Spirent’s Weinschenk thought about malware: “The worst that could happen is there’s executable code that could take place. The system could be compromised in the future, so everything that’s done on that system is a vector for someone to get information like credit cards, or passwords, or usernames. It could even tie into your internal systems. So if the system gets compromised as they start logging onto your internal systems securely, those systems could be compromised because it will come through those channels.”
Mike Spanbauer, Vice President of Security at consultancy NSS Labs, said, “It really depends on exactly how good the protection on the machine is at that point, because it comes down to whether you have a control in place that can intercept what the ultimate phishing link or the package on the other end is going to try to do.”
“If it is effective at bypassing whatever controls you have,” he continued, “it’s going to be a — not necessarily a game over scenario — but you’re now in the hands of the attacker. And depending on if they’re going to take immediate action, or, ultimately, longer-term action they can compromise local assets, files, data. Worst case scenario, well, you don’t want to find out the next day that your accounts have been emptied.”
Or your data stolen, said Scott Scheferman, Director of Consulting at Cylance, an endpoint security company, especially if the company uses a Windows domain network that relies upon Active Directory to manage network assets. “Worst that can happen is an immediate pivot to compromise Active Directory. Attackers can do a lot of things at that point. They can exfiltrate data, they can grab the credentials and run, and come back later through other things like VPN connections and remote connections, and not use any malware. It’s a short path to getting the keys to the entire kingdom.”
“Well, it’s probably the worst thing you can imagine, because anything can happen, warned Stefan Lager, Vice President of Service at SecureLink Group, a leading European managed security services provider (MSSP). “You can get infected with some malware that can steal all your reports before they are posted. It can steal investor property. They can encrypt all your critical data without having no ability to restore them. Anything can basically happen. [Phishing] is the most common way for an attacker to get in today.”
Can You Fight Phishing at the Email Server?
Phishing and spearphishing are most often delivered by email. It seems the email server, such as Microsoft Exchange Server or Google’s Gmail, would be the obvious place to detect and block those malicious message. It’s not so easy, said Roy Abutbul, Co-Founder and CEO of Javelin Networks, a security startup. “Even if you will secure the email gateway server, at the end of the day [hackers] will always find a way to trick you. There is not any technology that can literally say that it can prevent all malicious emails from come to your inbox.”
That’s especially true if the email itself doesn’t contain an attachment that contains malware, since network security and endpoint products can scan for that type of malware. But an email that will trick you into going to a website and entering credentials? Not easy to block.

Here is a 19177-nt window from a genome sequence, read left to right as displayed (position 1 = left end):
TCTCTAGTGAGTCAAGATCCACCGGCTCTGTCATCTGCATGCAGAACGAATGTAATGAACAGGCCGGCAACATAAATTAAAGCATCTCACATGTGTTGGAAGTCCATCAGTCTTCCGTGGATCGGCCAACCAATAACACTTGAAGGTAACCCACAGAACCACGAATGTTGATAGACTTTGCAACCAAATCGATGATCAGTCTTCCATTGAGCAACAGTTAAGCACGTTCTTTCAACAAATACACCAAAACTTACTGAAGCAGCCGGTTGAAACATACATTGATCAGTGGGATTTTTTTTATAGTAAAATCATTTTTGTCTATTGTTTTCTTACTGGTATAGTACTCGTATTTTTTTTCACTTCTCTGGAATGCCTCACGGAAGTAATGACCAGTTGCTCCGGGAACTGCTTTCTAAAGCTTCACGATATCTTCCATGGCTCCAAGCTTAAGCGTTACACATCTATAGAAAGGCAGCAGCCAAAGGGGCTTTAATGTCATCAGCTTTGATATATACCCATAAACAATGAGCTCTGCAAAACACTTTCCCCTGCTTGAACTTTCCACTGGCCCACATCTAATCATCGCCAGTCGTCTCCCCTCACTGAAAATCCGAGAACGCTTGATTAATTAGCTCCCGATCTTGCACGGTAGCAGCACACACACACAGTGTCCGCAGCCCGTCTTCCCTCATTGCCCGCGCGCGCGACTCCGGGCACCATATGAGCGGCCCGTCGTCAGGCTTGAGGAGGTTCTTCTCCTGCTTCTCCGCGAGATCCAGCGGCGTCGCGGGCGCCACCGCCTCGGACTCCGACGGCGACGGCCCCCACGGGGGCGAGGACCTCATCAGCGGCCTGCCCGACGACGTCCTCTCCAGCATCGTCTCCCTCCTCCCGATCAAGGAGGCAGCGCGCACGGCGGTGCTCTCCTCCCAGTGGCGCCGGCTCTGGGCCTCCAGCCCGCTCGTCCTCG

“The reason why stopping emails at the email server, at the gateway, is not effective, is because a lot of times, those gateways, they don’t have the full visibility and they’re still largely signature-based in their methodology,” said Cylance’s Scheferman. “There are some newer ones that are using isolation and other things to try to overcome the problem with signatures, but at the end of the day, malware’s going to end up on the end point.”
SecureLink’s Lager agreed. “If you do a well written phishing email, it’s very hard to distinguish that from a normal, valid email. So that’s why it’s so important that you have methods to limit the impact when somebody clicks on the link, and also have the ability to detect and mitigate the follow-up effects from that.”
Indeed, said Menlo Security’s Guruswamy, if you look at the last 20 years of security, phishing or otherwise, everything boils down to some technology figuring out whether the link is good or bad, or the attachment is good or bad, or the website is good or bad. If somebody deems it’s good, we get to interact with the website or attachment? If it’s bad, we block it. The problem is, 20 years later we don’t have technology that can conclusively prove that something is good or bad. That’s why it can’t be stopped or detected on the email server, because sometimes when the links come in, they seem okay.”
Proactive Response: Training Is Not Enough
Certainly end users need to be training, retrained, and retrained again, not to click on suspicious links or open untrusted documents. However, it’s clear that they can and will be fooled by a sufficiently realistic attack, said Javelin Networks’ Abutbul. The company offers technology that can mitigate the impact of a compromised endpoint on a Windows domain network by protecting Active Directory.